One of the big issues at Los Angeles International Airport (LAX) is the inability to make connections between terminals without having to leave security. This has been slowly changing, and now we have the biggest improvement yet. The post-security connector between American’s Terminal 4 and the Bradley International Terminal is now open, and it’s even better than I thought it would be. I took a walk through it when I was flying out last week.
Thanks to a network of tunnels and corridors, anyone traveling between the Bradley Terminal and Terminals 4 (American), 5 (Delta), 6 (Alaska), and 7/8 (United) will be able to walk back and forth without leaving security. This will make for faster and easier connections, though clearly those walking from United’s terminals will have quite a long walk ahead of them. What I didn’t realize before is that those arriving internationally will also benefit here, but we’ll get to that a bit later.
Right after going through security in Terminal 4, travelers will see the entrance right there on the west side of the concourse. This used to be a wall, but now it’s open and shares space with the gate 41 waiting area.
After going upstairs (escalator/stairs/elevator), you head into a corridor with great views of the ramp.
The corridor quickly opens up into a large, semi-triangular space. You keep walking forward toward the moving walkways to head into the Bradley Terminal, and I couldn’t figure out why this needed to be so big.
Then I figured it out. On the right, there is what will be a door. That’s going to be an exit for people who have arrived at the Bradley Terminal from an international flight, but it hasn’t opened just yet.
You can see out the window in the next photo, immediately below where I am, that there’s a ramp coming up from the arrivals level. When passengers go through immigration and customs, they’ll be able to follow the signs to connecting flights. They can re-check bags and then immediately go through a new security area that leads up a ramp into the connector. That’s going to make things move much more quickly for those connecting off an international arrival in Bradley.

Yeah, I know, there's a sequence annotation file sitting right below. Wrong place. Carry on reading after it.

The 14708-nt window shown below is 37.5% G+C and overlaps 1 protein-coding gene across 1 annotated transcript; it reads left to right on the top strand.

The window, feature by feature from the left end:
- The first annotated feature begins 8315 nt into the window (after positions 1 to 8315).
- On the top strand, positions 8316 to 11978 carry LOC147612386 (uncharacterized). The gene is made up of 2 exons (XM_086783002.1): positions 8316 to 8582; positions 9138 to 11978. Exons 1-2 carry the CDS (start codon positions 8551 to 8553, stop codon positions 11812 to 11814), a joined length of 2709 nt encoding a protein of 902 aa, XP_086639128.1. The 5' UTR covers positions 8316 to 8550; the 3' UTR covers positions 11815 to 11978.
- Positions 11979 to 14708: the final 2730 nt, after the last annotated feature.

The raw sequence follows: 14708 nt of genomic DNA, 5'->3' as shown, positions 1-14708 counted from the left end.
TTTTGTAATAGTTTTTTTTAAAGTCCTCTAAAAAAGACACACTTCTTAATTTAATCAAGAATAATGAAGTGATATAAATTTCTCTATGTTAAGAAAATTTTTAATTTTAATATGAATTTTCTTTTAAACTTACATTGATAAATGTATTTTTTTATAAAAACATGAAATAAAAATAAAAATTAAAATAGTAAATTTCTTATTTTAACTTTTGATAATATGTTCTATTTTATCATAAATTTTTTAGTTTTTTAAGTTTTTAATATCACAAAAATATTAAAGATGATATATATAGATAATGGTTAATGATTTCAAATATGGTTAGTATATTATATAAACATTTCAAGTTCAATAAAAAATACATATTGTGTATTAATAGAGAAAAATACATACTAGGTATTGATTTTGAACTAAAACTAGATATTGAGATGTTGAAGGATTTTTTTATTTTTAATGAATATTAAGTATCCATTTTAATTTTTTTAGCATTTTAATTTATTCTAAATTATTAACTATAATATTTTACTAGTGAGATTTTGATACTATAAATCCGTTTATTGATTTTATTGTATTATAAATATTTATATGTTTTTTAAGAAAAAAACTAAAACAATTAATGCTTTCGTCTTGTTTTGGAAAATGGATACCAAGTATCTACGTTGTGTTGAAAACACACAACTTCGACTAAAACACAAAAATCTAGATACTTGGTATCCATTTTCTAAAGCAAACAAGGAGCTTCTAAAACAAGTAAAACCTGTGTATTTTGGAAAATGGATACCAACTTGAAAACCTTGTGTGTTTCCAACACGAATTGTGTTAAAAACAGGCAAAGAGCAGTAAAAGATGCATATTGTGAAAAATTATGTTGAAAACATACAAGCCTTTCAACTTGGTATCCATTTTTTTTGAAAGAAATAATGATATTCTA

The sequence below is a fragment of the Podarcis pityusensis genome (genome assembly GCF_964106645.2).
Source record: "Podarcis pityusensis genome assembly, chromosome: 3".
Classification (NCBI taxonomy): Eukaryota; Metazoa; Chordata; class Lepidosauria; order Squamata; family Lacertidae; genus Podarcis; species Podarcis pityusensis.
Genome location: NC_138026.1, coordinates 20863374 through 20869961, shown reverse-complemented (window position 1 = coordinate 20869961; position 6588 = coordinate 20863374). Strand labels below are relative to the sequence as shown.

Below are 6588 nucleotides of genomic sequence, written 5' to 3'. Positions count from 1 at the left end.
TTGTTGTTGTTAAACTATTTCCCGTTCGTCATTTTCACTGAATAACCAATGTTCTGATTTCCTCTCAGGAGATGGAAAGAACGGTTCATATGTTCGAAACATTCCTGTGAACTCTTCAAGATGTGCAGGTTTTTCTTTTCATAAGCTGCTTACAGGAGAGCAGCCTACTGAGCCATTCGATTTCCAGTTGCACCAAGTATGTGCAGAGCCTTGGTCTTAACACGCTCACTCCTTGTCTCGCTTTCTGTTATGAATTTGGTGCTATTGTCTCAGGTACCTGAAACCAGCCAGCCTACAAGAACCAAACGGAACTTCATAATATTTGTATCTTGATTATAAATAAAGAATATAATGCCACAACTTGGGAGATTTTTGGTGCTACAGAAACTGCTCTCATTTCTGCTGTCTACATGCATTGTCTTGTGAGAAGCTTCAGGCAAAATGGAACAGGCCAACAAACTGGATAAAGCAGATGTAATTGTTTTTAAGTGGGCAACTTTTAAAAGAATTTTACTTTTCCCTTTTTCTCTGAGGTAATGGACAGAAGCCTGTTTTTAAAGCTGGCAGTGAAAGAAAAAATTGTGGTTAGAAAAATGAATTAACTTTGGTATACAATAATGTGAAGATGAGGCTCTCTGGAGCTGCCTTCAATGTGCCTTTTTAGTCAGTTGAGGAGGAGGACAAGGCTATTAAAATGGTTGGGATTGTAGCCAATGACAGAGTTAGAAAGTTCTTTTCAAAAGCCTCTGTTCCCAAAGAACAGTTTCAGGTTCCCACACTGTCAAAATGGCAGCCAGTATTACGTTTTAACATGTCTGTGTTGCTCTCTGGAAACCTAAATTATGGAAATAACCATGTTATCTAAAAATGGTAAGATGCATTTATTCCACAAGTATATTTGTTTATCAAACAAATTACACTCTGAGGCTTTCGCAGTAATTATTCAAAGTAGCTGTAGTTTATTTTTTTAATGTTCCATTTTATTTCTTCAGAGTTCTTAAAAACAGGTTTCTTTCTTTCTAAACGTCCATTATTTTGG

Continuing toward the Bradley Terminal, you go on some moving walkways and then get into the old bones of the original Bradley building. The walkway in this part is smaller and darker than the rest, but it does the trick. (I kept trying to remember what this replaced. I remember many years ago there were hotel rooms, though I’m not sure if that was in this exact area.)
There are still windows in this part of the walkway and you can look back on the curvy new connector.
Once through the first part of the Bradley terminal, it opens up into this really cool suspended tunnel with floor-to-ceiling windows on both sides.
It has a fantastic view down into the ticketing and security areas in Bradley.
At the end of that walkway, it’s time to head into the terminal. There is a set of escalators to do just that.
This goes down into an area where there’s a little dog park.
After a short walk further along, you end up in the center of the Bradley Terminal, past security.
I know I put a lot of photos in here, and it sounds like it might be a long walk, but it’s not. It’s probably 5 minutes from Terminal 4 to Bradley, and you can retrace your steps to come right back the same way (as I did to catch my flight).
For American travelers, this is a big development. American has some flights operating from Bradley, so this allows people to go back and forth between connections with ease. It also allows people to connect from American domestic flights to a variety of international partners including British Airways, Air Berlin, Cathay Pacific, Etihad, Japan Airlines, Qantas, and more. Considering the minimum connect time from American to British Airways is 1h30m today, this should be able to drop dramatically, make for quicker connections, and get people where they’re going faster.
But it’s not just good for American. It’s good for every airline on the south side of the airport. Most importantly, this will make connecting a whole lot easier for a bunch of people.